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Region-adaptive, Error-controlled Scientific Data Compression using Multilevel Decomposition

Publication Type
Conference Paper
Book Title
SSDBM 2022: 34th International Conference on Scientific and Statistical Database Management
Publication Date
Page Numbers
1 to 12
Publisher Location
New York, United States of America
Conference Name
34th International Conference on Scientific and Statistical Database Management (SSDBM)
Conference Location
Copenhagen, Denmark
Conference Sponsor
University of Copenhagen
Conference Date

The increase of computer processing speed is significantly outpacing improvements in network and storage bandwidth, leading to the big data challenge in modern science, where scientific applications can quickly generate much more data than that can be transferred and stored. As a result, big scientific data must be reduced by a few orders of magnitude while the accuracy of the reduced data needs to be guaranteed for further scientific explorations. Moreover, scientists are often interested in some specific spatial/temporal regions in their data, where higher accuracy is required. The locations of the regions requiring high accuracy can sometimes be prescribed based on application knowledge, while other times they must be estimated based on general spatial/temporal variation. In this paper, we develop a novel multilevel approach which allows users to impose region-wise compression error bounds. Our method utilizes the byproduct of a multilevel compressor to detect regions where details are rich and we provide the theoretical underpinning for region-wise error control. With spatially varying precision preservation, our approach can achieve significantly higher compression ratios than single-error bounded compression approaches and control errors in the regions of interest.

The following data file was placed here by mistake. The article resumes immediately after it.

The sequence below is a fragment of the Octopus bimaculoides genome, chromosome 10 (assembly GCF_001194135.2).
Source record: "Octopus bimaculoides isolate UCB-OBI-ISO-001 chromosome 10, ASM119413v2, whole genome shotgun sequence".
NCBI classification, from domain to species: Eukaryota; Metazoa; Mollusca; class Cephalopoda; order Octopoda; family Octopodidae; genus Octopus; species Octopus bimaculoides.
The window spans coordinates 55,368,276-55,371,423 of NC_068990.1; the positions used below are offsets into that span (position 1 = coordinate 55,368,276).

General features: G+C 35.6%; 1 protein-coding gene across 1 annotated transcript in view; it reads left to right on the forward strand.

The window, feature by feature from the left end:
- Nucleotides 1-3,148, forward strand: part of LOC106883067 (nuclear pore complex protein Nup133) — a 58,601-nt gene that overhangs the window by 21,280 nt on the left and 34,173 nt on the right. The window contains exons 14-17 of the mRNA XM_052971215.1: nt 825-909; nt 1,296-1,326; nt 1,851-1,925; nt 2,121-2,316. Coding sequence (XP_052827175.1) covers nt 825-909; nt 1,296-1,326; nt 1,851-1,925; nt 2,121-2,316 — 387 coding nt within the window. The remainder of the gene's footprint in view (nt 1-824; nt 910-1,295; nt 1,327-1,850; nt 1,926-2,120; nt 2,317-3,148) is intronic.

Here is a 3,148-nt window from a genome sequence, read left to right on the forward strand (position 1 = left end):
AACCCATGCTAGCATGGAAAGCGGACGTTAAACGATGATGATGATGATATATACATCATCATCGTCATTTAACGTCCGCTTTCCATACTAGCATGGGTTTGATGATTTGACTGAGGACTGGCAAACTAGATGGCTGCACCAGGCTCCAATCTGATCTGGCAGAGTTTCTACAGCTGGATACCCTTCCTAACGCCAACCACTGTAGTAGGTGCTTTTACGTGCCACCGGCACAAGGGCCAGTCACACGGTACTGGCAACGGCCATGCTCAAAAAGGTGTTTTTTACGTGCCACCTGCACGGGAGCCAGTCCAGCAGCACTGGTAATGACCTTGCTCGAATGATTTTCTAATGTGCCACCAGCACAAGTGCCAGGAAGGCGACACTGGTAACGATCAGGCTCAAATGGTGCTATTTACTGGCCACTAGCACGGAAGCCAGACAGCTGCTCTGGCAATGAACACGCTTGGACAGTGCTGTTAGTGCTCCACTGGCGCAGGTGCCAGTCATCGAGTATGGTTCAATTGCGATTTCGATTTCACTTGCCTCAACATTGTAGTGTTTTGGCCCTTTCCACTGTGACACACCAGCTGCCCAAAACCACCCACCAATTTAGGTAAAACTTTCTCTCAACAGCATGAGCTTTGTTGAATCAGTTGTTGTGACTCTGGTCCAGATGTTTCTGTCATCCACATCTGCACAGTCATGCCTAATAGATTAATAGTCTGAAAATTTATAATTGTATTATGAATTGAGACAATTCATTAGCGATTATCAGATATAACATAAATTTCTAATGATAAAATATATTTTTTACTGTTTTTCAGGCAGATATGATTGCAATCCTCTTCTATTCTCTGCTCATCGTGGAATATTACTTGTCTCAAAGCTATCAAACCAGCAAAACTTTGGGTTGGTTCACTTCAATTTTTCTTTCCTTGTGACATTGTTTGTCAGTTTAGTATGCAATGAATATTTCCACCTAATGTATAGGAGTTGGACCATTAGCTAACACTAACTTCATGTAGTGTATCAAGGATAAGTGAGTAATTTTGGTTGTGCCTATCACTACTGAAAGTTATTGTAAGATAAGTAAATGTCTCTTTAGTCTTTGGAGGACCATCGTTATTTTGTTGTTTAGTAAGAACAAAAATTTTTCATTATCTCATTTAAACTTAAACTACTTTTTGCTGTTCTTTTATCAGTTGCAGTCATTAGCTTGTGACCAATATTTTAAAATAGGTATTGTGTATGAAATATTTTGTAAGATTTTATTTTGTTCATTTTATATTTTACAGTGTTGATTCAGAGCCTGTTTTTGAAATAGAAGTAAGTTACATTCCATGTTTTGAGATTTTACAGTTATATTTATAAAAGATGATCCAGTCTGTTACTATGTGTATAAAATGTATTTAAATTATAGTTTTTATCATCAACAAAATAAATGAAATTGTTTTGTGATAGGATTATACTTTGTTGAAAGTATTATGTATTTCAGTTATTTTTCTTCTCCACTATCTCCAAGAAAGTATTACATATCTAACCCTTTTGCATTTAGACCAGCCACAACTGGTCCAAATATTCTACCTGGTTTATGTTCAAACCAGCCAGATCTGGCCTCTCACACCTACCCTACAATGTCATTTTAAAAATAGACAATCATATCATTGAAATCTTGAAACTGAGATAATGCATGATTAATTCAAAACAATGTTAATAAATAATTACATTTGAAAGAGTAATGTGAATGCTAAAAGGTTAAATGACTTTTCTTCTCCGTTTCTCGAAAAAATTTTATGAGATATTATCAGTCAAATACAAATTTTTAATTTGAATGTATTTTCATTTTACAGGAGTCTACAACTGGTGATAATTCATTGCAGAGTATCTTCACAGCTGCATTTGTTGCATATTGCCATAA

We conduct the evaluations on two climate use cases – one targeting small-scale, node features and the other focusing on long, areal features. For both use cases, the locations of the features were unknown ahead of the compression. By selecting approximately 16% of the data based on multi-scale spatial variations and compressing those regions with smaller error tolerances than the rest, our approach improves the accuracy of post-analysis by approximately 2 × compared to single-error-bounded compression at the same compression ratio. Using the same error bound for the region of interest, our approach can achieve an increase of more than 50% in overall compression ratio.